Although not mentioned by Landas, the first link above shows a monument raised by a local Japanese (who witnessed this crime) to the crew of the lost B-29 in Taketa city, Oita, Japan, with a formal letter from the one surviving crewman in 1981. This is comparable to another Japanese who made his own memoriam for an American PoW he had known at Chichi Jima, and who was executed there as told in John Bradley's book Flyboys (2004), as well as Hearn's. The deaths of the PoWs seem to be quietly remembered in both places. It gives a sense of the penitence of some individual Japanese for these things -- despite any pressures at home against publicizing them, and any popular picture abroad that Japan does not acknowledge them.

What is more, this one atrocity became a partial basis of a Japanese novel:

    Shusaku Endo's The Sea and Poison (English translation by Michael Gallagher: New Directions Publishing, 1992).
What might be even more remarkable to some, the novel was filmed as Kei Kumai's The Sea and Poison (1987). [Caution: spoilers there.] This film stars Ken Watanabe, who might be best known to Americans for his portrayal of the famous General Kuribayashi in Letters from Iwo Jima (2006), and other roles in Memoirs of a Geisha (2005), and Batman Begins (2005).

-- Alan

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Peter H
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Re: Japanese War Crimes

Post by Peter H » 09 Jan 2009 05:27

From the Australian Archives.

CHIBA Korin-tortured POWs over several days,Long Thanh Camp,French Indo-China,1945.Prisoners were subjected to boiling water from a kettle being poured down their throats using a funnel.Then stomped on."As a result of these assaults 5 PWs died".Death by hanging.

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Bill Woerlee
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Re: Japanese War Crimes

Post by Bill Woerlee » 13 Jan 2009 06:12

Mates

As I read all the names, the greatest crime is to deprive families of their grandparents. I feel all of the stories intensely but in terms of today rather than in terms of the day. It becomes less academic when it is part of a person's family history. My grandfather survived incarceration in a Japanese camp but his health never recovered so I never had the privilege to meet him. He died 3 months before I was born. Basically, his incarceration robbed me of this part of family, something that I share with many other people who share similar stories. Millions of people of my age suffer from this same circumstance.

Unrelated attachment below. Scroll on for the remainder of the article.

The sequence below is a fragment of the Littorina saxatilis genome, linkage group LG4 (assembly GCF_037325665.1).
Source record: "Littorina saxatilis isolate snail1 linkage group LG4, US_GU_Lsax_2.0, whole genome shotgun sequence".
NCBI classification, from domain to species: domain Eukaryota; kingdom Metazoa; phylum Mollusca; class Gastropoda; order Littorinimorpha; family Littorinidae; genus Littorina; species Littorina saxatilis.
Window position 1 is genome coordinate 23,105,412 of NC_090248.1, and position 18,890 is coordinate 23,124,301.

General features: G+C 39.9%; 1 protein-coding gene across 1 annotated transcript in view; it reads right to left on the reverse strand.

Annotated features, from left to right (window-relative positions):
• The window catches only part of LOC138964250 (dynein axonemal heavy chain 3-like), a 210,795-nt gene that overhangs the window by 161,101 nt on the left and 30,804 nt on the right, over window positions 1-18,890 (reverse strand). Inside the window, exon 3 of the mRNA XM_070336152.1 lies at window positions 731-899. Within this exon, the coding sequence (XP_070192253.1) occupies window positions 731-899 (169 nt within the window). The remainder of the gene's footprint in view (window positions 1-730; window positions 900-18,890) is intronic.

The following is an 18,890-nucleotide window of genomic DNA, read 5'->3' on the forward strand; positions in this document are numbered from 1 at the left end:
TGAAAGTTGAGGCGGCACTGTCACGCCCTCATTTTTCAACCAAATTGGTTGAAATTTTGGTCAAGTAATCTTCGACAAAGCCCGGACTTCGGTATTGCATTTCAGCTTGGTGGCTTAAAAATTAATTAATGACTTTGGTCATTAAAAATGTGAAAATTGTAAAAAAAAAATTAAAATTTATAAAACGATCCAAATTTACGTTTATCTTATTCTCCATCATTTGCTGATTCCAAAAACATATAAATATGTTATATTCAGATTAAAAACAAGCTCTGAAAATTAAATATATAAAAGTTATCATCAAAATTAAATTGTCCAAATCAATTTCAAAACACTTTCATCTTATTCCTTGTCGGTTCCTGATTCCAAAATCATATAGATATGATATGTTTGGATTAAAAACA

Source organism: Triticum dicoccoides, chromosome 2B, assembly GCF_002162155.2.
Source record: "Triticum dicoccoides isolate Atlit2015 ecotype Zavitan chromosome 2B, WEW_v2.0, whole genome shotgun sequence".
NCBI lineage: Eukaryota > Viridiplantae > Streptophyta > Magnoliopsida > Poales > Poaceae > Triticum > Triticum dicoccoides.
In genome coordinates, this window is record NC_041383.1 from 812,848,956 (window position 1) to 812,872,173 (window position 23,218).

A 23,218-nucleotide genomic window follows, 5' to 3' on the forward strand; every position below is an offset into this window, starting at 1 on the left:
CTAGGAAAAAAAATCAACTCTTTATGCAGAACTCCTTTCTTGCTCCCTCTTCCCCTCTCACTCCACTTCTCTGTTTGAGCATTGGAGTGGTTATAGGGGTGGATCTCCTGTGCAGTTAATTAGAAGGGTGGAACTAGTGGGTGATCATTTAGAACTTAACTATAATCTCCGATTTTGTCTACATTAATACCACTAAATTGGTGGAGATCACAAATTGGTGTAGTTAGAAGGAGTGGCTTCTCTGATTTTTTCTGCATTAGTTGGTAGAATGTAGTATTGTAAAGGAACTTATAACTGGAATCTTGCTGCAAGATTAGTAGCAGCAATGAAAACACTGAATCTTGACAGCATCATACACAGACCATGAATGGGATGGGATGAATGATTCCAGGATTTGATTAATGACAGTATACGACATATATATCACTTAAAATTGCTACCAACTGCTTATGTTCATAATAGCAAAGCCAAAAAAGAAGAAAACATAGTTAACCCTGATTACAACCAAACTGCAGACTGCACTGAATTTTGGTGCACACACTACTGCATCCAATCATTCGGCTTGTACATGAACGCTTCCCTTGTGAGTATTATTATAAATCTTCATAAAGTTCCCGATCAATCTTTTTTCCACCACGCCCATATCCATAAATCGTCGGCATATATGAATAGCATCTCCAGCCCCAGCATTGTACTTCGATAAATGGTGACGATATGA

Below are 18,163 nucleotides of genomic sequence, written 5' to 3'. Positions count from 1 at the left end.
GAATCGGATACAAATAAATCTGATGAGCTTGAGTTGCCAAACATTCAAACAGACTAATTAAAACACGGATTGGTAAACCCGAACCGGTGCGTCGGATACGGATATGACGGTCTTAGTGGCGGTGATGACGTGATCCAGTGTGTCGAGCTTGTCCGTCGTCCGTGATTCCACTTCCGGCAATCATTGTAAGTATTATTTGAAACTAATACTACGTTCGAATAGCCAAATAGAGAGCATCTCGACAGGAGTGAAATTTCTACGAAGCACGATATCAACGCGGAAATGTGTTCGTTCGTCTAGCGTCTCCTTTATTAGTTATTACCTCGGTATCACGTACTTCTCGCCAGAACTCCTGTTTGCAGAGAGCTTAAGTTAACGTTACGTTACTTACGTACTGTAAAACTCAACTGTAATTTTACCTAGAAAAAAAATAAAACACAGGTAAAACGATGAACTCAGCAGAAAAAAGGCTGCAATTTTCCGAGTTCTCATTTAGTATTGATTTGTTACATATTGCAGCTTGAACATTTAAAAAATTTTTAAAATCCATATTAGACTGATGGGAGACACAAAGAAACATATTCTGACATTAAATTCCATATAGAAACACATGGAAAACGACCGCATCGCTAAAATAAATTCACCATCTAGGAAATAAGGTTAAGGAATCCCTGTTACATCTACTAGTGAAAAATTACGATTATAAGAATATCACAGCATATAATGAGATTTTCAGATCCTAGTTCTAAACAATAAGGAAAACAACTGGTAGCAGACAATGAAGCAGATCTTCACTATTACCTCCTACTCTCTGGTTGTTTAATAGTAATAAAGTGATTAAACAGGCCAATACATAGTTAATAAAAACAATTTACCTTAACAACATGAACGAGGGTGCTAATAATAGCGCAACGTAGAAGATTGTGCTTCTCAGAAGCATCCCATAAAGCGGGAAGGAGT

To personalise it, I have posted my grandfather's first letter he sent to his family after liberation. This was his first letter to reach his family for over five years as my grandmother and her children who included my mother, were sent to Holland in 1939 in anticipation of him finishing his contract in Indonesia.

The letter:

P714011_letter_22Sept1945_1qaa1.jpg


The translation:

Kamp Baros near Tjimahi
22/9/1945

My darling Wife and Children,

For starters I will tell you that I am still healthy but have weakened much. It will take me a fairly long time to recover and I will not be able to work for the moment. From my normal weight of 70 kg, only 41 kg is left. Hunger and the 'Preanger' stomach (cold and cold again). Well, I will write later about my experiences under Jap rule. On the 11th of May 1942 the rounded me up from the street and interned me. Of course I lost everything inclusive all my papers and certificates. The doctors here want to send me for three months to the mountains and then to Nederland. So that is not too bad. We will see. But I am very keen to hear something from you people. Tell me all. I have to be very short, as we have nothing here that looks like civilisation. (1 small bottle of ink and 1 pen in a stick of bamboo for 120 people). Spijkertje is also here together with vander Pol and Klein who are also alive somewhere in Sumatra or Malaya.

Lots of love from your S.


S = Siebe

It has taken decades before sharing the intense grief that this episode has brought our family. I still find it difficult to read this letter. The understated stories abound. The round up. The weight loss. The writing facilities. The list of surviving friends. Five years of stored up anxiety flowing out in almost check-list form.

Whenever we read a name off a list, this is what the name really means to a family.

Since this is a very difficult subject for me emotionally, I suspect that I will not be able to contribute very much. I hope that this contribution opens up the pathway for others.

Cheers

Bill

Australian Light Horse Studies Centre
http://alh-research.tripod.com/